The claws of flaw :: As the third movie of the story, and with the three main characters already established, you would probably expect this to be a tale which ends a good v/s evil story, but this one more or less continues that origins story rather than doing anything else. There is also the absence of action for most of this movie, and when you are having a superhero movie here which is not Brightburn, you will be expecting full action or thrills, but such an option is not here. The movie has a lot of dialogues, and most of them are in a place without colours – inside the mental asylum, but some of it are totally unnecessary. After the initial fight, there is a lot of time spent at the talks rather than anything else, and it often makes the movie slow, unlike any superhero movie which you have ever watched. This is a movie which you cannot watch as your regular superhero movie, because it looks for meanings rather than any kind of heroism. This is not the superhero world you dreamed about.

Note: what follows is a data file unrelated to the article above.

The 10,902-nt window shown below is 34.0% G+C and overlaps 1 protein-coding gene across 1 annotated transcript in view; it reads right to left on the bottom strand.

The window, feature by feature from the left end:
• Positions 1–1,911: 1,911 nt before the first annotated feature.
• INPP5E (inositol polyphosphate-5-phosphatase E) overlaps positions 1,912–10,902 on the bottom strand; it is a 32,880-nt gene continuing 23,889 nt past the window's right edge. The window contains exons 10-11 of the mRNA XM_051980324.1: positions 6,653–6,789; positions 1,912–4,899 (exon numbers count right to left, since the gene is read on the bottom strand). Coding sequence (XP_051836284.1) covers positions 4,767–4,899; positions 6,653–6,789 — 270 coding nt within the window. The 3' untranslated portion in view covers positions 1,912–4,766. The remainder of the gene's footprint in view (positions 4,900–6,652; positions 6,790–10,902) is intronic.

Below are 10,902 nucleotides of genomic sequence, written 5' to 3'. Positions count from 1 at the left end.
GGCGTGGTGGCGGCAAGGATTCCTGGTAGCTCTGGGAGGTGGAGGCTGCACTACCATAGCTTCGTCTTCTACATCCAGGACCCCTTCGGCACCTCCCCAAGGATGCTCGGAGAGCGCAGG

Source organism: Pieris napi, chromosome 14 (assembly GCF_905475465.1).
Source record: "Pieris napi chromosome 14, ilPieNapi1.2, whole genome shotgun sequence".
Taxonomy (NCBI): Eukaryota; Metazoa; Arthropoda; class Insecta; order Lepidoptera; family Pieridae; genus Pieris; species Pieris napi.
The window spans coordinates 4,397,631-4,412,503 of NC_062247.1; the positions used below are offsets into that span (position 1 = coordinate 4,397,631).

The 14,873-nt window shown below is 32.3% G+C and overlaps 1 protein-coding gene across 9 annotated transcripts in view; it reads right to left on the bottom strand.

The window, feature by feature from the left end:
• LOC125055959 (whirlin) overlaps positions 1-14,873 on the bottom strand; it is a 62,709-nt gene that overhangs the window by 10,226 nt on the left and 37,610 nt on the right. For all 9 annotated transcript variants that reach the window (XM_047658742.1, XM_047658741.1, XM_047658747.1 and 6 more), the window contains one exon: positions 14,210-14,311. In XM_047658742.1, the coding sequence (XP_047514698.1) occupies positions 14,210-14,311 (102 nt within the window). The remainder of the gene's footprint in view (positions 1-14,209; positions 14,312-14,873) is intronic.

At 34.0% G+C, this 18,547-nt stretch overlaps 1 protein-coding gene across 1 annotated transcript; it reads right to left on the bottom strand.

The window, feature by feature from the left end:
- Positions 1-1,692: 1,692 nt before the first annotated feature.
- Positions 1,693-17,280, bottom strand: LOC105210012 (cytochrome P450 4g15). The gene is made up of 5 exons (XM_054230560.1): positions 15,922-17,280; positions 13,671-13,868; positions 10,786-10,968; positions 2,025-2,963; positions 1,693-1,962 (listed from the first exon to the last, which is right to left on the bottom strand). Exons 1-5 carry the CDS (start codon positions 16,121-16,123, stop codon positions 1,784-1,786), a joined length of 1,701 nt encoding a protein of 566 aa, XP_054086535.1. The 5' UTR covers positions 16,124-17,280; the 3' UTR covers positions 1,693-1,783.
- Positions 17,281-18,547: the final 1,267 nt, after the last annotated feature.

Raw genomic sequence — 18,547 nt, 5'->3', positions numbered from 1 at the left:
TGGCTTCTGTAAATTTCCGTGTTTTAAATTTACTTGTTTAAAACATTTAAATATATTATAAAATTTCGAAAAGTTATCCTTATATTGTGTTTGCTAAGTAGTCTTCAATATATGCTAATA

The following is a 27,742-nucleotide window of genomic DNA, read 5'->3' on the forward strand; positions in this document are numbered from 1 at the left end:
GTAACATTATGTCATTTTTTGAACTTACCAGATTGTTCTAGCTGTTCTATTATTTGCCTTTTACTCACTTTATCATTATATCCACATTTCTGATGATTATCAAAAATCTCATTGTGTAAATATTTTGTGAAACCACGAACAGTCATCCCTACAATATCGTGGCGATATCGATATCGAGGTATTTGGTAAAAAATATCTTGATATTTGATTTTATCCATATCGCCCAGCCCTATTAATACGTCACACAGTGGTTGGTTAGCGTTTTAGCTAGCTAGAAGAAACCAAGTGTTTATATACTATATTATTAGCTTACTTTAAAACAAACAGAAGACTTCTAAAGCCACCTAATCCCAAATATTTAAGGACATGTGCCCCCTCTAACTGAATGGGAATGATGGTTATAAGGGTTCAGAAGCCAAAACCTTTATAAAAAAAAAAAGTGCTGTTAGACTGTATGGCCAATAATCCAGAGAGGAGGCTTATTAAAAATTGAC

Performers of the soul :: Glass depends heavily on its performances just like its predecessor Split did. James McAvoy once again leads the way, continuing the form with twenty three plus one distinct personalities. He shines in different ways as personalities alter. Most people from this part of the world might have known him from the X-Men movies, the last one being X:Men: Dark Pheonix, a film which didn’t make that much of an impact as one had expected it to. But related to movies like X-Men: Apocalypse and X-Men: Days of Future Past, you know that he has been there raising the level of the movie. But none of them matches this character that he plays here. Bruce Willis is back in action, with some action sequences, and you do want the Die Hard star to do that – here he also has an emotional touch to his character. Samuel L Jackson begins ordinary, but as the movie goes to its end, we see the change, and he is glorious in those moments. Anya Taylor-Joy, the girl from The Witch is the Beast’s girl with a beautiful serenity running through her, while Sarah Paulson is good.